"Chimney sweep, chimney sweep, hear Maid!
To sweep sooty chimneys is Tom's trade."
Chimneys appeared from the 13th century onwards when the wealthy began building private heated rooms, separate from the open-hearthed great hall. The building of the Elizabethan prodigy houses with their displays of fancy chimneys developed the need for a chimney-sweeping trade, with more than a bunch of holly to brush away the soot. The first printed mention of the chimney-sweepers' trade occurs in Cocke Lorell's Bote, c. 1510.
Tudor chimneys at Hampton Court Palace
© Photo Christine Matthews
This was made even more necessary as sea coal with its tarry deposits replaced smoky wood fires, and after the Great Fire of London in 1666, new regulations made chimneys narrower, so sweeps needed their small climbing boys.
"Boys is wery obstinate, and wery lazy, gen'lmen, and there's nothing like a good hot blaze to make 'em come down vith a run. It's humane too, gen'lmen, acause, even if they've stuck in the chimbley, roasting their feet makes 'em struggle to extricate theirselves." Charles Dickens, in Oliver Twist 1837, saves Oliver from this fate, but the climbing boys' dreadful conditions were only halted at last by Lord Shaftesbury's Act in 1875. (my thanks to Benita Cullingford's British Chimney Sweeps).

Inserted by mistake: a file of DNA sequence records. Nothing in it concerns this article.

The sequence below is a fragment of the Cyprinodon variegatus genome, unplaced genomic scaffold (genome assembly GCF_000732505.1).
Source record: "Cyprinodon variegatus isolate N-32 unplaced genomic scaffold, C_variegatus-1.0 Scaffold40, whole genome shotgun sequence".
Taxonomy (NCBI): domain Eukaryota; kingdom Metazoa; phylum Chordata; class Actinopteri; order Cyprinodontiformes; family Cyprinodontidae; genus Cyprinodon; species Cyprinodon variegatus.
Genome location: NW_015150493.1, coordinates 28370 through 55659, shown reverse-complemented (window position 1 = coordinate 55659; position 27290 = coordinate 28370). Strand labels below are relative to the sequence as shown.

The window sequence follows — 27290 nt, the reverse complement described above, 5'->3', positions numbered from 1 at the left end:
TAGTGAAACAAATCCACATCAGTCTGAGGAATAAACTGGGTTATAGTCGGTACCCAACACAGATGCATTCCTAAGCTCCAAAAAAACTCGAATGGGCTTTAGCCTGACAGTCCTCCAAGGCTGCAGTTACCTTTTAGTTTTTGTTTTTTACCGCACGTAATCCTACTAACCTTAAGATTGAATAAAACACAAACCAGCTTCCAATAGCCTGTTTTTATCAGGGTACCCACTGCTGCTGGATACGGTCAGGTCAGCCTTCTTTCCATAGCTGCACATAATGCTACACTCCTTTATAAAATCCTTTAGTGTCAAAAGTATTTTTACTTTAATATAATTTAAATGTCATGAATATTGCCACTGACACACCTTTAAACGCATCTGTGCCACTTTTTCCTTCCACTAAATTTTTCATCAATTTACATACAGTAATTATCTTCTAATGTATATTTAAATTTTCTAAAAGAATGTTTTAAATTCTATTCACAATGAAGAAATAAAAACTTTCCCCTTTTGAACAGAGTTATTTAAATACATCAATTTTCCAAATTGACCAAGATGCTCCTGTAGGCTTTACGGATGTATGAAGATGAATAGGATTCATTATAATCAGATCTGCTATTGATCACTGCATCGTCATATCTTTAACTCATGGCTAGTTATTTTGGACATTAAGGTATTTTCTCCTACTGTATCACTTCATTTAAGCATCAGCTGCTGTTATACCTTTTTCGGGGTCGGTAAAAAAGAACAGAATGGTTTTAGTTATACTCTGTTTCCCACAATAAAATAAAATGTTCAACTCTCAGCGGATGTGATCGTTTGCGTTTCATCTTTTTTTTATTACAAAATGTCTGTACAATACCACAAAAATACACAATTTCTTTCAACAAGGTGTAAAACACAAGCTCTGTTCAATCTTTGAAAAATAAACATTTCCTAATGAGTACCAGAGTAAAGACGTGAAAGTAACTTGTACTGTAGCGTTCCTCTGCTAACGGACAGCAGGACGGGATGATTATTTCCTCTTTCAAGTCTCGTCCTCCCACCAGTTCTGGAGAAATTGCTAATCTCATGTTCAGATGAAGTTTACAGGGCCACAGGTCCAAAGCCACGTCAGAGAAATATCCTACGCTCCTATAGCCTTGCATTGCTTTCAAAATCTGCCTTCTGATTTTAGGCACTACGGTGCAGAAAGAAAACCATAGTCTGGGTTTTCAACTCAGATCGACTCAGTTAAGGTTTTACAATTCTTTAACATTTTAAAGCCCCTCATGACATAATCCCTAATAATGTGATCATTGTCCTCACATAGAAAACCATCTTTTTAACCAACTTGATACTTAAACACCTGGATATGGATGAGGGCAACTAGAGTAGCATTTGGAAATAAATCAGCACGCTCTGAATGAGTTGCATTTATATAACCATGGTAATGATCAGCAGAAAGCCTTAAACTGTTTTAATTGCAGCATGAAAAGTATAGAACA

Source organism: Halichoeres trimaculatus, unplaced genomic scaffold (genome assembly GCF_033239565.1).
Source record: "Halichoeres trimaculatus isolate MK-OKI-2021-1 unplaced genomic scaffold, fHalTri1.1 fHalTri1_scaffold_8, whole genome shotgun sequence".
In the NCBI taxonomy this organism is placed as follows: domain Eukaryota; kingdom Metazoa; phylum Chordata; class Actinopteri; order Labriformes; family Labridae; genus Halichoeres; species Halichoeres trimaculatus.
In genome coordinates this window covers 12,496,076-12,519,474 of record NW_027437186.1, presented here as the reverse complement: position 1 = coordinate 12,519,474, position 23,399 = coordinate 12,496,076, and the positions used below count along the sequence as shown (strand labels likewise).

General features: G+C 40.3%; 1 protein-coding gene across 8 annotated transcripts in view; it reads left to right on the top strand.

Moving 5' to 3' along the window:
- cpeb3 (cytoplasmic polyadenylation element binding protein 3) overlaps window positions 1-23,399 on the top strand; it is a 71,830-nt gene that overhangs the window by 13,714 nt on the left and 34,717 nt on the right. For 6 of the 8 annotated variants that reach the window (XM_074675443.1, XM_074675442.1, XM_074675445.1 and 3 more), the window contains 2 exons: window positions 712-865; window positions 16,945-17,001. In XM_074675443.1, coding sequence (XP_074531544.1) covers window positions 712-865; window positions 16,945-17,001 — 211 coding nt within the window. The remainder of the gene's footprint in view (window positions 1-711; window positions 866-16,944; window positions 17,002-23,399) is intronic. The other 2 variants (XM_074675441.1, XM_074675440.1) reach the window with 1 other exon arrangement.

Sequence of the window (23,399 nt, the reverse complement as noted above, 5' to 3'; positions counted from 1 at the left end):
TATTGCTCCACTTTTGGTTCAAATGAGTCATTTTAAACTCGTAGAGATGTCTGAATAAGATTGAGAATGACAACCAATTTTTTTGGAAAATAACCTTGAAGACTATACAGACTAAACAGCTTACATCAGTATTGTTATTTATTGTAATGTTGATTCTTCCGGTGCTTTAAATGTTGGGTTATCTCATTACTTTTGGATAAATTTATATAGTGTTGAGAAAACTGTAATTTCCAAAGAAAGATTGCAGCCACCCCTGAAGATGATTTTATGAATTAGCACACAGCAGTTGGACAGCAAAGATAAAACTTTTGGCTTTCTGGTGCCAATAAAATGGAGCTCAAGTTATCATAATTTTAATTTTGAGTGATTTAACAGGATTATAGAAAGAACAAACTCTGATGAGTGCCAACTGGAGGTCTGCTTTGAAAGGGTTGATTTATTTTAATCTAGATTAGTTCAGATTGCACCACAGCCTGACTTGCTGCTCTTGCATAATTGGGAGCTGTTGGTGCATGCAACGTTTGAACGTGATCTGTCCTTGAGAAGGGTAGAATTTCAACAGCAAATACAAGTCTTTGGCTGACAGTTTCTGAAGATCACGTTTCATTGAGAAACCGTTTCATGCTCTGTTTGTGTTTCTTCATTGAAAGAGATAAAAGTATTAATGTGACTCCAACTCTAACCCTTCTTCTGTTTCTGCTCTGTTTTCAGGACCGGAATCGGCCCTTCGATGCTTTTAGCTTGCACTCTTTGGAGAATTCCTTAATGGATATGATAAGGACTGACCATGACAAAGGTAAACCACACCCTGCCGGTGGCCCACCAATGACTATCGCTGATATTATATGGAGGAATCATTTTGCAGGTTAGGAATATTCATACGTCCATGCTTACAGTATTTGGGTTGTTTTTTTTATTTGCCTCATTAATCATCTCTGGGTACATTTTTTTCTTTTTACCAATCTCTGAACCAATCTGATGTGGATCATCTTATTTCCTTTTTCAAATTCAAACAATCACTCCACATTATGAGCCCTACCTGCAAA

On a happier note, May Day was traditionally the time when sweeps, like the milkmaids, dressed up and paraded the London streets as the old Jack-in-the-Green, with their blackened faces, and covered in leafy branches.
Fowler's Troop in Deptford, 1900s
This urban greenery image brings me circuitously to Shakespeare's Cymbeline, (in my April 12th blog), for oral history suggests that in the Warwickshire countryside, "golden lads" were dandelions, and "chimney-sweepers" was the name given to the dandelion's puffball seed heads, blown away "to dust".
And, "My passion blows away like the chimney-sweepers", writes Margaret Kennedy in her novel Troy Chimneys*
[*of which more anon].